The Proto-Indo-European Myth Of Creation

Table of Contents:

  1. The Indo-European Cosmogenic Myths
    1. The Vedic Creation Story
    2. The Aryan (Iranian) Myth of Creation
    3. The Slavic Cosmogenic Myth
    4. The Greek Legend of the Beginning of the Universe
    5. The Germanic, Scandinavian and Roman Origin Stories
  2. The Proto-Indo-European Creation Story

One of the most defining aspects of every society is the way it makes sense of the universe, their very own mythological cosmology. In the course of history our society has taken the path of relying on science to explain the phenomena around us, but this is a fairly new development. Although some Greek philosophers tried to explain the universe and everything in it using logic only and the very idea of atoms was first proposed in Ancient Greece, it wasn’t until the movement of Enlightenment that larger parts of the general population sought answers in science, built upon empiricism and logic, as an alternative to religion and myth. And thus it shouldn’t come as a surprise that the Proto-Indo-Europeans had their own mythological explanations as to how the world and the universe came to be. The purpose of this article is to specifically reconstruct the Proto-Indo-European cosmogenic myth using some of the oldest legends found in Indo-European societies across Eurasia. Of these, the Vedic texts of northern India, dating to the 1st millennium BC and being transmitted orally for a few centuries beforehand, are the most ancient. The creation stories found in these texts will be compared to and supplemented by the closely related Iranian creation myth, the foundation myth of Ancient Rome and cosmogenic myths in Germanic, Slavic and Greek mythology. According to Bruce Lincoln, the Greek and the Slavic creation myths are descendant of the Indo-Aryan (Indic/Vedic and Iranian) cosmogenic myth, so some overlap is to be expected here (“The Indo-Europeans Myth of Creation”, Article in History of Religions · November 1975, Fig. 1., p. 125). Afterwards I will attempt to reconstruct a Proto-Indo-European cosmogenic myth from the Indo-European myths presented in this text. This work has been inspired by Bruce Lincoln from the University of Chicago. For a short introduction into the Proto-Indo-European Pantheon, click here. For an overview of Proto-Indo-European Mythology in general, click here.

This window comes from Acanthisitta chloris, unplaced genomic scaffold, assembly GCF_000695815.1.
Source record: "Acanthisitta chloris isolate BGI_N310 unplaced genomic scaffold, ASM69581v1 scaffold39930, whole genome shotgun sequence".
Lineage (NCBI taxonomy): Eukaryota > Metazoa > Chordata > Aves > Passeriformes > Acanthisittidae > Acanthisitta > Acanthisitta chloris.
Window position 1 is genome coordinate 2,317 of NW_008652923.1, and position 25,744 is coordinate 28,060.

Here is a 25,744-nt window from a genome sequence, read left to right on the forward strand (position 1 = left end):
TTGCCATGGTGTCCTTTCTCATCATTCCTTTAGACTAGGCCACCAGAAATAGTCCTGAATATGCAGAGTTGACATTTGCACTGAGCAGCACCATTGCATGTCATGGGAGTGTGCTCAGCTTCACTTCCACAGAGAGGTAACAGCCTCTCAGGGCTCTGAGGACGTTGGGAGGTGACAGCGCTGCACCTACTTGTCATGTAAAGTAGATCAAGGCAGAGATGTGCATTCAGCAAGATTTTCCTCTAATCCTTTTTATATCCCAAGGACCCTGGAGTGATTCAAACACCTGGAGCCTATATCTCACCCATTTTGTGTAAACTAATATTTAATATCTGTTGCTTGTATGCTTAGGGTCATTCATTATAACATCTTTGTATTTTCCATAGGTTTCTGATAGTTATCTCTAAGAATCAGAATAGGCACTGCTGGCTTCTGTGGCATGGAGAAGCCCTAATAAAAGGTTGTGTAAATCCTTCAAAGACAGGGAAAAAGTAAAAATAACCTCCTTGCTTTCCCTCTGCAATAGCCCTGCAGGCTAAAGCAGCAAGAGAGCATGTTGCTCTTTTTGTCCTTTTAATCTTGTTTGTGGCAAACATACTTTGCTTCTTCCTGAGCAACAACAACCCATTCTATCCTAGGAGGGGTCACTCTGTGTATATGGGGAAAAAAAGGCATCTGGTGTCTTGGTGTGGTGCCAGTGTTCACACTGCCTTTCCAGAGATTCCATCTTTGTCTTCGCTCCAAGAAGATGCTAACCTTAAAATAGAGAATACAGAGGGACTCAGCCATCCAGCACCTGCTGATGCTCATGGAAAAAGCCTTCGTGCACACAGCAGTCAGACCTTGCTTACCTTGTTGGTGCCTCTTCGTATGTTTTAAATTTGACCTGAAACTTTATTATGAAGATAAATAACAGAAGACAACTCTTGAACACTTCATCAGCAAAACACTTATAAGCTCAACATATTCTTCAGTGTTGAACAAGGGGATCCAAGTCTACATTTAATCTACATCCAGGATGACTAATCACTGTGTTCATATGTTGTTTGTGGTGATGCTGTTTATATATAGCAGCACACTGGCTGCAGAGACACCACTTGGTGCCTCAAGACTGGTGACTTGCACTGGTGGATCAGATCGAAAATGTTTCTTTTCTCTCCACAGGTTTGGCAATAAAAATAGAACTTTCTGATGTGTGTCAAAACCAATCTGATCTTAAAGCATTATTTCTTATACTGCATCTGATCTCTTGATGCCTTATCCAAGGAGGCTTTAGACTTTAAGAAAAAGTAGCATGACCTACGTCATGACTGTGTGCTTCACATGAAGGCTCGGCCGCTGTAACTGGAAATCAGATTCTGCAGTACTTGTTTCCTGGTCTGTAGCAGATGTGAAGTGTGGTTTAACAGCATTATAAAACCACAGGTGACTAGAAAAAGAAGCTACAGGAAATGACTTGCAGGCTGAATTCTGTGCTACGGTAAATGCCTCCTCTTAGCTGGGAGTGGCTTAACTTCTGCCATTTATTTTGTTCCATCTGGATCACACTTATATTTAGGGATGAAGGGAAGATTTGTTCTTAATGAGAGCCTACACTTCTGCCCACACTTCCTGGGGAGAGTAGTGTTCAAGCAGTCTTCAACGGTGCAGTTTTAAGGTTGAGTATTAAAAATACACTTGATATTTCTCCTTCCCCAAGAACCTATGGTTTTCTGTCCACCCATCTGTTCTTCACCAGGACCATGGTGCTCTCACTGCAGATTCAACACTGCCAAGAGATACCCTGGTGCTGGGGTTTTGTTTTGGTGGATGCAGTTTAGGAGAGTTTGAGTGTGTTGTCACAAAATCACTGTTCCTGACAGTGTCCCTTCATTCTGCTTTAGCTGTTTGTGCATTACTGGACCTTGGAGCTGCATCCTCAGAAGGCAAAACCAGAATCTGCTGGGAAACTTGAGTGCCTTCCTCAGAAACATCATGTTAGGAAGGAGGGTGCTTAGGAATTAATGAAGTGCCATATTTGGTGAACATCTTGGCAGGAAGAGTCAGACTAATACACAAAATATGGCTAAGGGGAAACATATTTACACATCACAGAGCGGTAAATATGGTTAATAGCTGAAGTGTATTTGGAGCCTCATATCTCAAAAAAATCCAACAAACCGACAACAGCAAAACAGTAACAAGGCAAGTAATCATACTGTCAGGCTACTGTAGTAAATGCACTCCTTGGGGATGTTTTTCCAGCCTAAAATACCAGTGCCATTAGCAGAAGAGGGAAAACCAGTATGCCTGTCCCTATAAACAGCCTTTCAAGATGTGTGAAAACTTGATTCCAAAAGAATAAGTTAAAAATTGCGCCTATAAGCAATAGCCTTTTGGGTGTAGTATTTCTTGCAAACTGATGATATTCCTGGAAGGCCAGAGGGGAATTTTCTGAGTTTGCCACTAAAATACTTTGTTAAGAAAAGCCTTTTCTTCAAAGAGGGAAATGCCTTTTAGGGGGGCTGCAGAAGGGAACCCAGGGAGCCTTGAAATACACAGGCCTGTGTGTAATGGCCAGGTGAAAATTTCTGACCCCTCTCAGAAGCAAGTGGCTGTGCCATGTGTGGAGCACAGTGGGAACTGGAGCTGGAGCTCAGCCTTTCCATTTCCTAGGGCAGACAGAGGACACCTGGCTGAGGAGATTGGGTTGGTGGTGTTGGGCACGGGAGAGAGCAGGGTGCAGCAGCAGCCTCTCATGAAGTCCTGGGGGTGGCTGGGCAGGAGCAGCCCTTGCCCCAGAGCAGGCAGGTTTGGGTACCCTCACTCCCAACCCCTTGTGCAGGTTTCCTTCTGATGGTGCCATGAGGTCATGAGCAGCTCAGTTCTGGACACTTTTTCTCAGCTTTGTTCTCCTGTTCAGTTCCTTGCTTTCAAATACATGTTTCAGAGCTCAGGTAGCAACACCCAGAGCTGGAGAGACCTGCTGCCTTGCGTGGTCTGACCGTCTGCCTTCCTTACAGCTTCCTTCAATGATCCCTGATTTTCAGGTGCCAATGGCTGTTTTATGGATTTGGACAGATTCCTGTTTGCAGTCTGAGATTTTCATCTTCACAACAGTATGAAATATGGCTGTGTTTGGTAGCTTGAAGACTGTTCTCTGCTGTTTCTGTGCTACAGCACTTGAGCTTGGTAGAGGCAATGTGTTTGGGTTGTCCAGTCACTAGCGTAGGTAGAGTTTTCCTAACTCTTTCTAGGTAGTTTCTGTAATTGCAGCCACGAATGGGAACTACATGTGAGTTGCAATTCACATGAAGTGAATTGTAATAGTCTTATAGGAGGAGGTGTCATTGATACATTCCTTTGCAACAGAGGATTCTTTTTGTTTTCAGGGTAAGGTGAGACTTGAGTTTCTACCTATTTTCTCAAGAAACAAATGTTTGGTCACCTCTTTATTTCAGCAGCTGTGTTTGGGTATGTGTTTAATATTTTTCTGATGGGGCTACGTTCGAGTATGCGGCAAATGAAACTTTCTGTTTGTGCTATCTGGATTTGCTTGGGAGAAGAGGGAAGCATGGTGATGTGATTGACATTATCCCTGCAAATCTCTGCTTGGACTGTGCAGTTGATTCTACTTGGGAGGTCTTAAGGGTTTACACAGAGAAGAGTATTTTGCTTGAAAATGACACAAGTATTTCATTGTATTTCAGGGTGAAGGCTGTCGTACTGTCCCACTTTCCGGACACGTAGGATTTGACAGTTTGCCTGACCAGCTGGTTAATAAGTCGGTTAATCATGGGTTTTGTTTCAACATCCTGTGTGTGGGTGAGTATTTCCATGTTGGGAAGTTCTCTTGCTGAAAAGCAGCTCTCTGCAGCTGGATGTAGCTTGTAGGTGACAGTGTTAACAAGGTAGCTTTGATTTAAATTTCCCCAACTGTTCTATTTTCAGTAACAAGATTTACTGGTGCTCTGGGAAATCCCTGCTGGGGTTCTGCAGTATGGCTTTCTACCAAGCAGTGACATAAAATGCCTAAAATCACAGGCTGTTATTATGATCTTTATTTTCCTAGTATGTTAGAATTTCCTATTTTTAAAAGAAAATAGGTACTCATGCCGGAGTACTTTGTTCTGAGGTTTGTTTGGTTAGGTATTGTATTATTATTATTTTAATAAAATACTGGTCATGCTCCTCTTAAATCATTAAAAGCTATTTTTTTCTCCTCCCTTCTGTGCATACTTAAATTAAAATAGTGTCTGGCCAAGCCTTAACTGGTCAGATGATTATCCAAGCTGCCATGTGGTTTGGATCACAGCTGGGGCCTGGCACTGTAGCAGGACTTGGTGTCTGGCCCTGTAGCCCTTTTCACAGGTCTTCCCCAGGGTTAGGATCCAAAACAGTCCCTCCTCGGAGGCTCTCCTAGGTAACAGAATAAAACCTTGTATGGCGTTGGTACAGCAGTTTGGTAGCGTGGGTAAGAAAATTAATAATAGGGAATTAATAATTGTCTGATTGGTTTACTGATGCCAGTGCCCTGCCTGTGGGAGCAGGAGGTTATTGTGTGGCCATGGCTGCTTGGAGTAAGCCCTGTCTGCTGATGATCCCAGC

The Indo-European Cosmogenic Myths

The Vedic Creation Story

Firstly, the relevant passages of the Rigveda concerning the earliest stages of the universe are presented below:

1 THEN was not non-existent nor existent: there was no realm of air, no sky beyond it. What covered in, and where? and what gave shelter? Was water there, unfathomed depth of water?

2 Death was not then, nor was there aught immortal: no sign was there, the day’s and night’s divider. That One Thing, breathless, breathed by its own nature: apart from it was nothing whatsoever.

3 Darkness there was: at first concealed in darkness this All was indiscriminated chaos. All that existed then was void and form less: by the great power of Warmth was born that Unit.

Griffith, Ralph T.H.. Rig Veda (p. 631). Leeway Infotech. Kindle Edition.

Secondly, a passage concerning the first sacrifice in the universe and how life is born from it:

7 They balmed as victim on the grass Puruṣa born in earliest time. With him the Deities and all Sādhyas and Ṛṣis sacrificed. 8 From that great general sacrifice the dripping fat was gathered up. He formed the creatures of the-air, and animals both wild and tame.

Griffith, Ralph T.H.. Rig Veda (p. 603). Leeway Infotech. Kindle Edition.

10 From it were horses born, from it all cattle with two rows of teeth: From it were generated kine, from it the goats and sheep were born.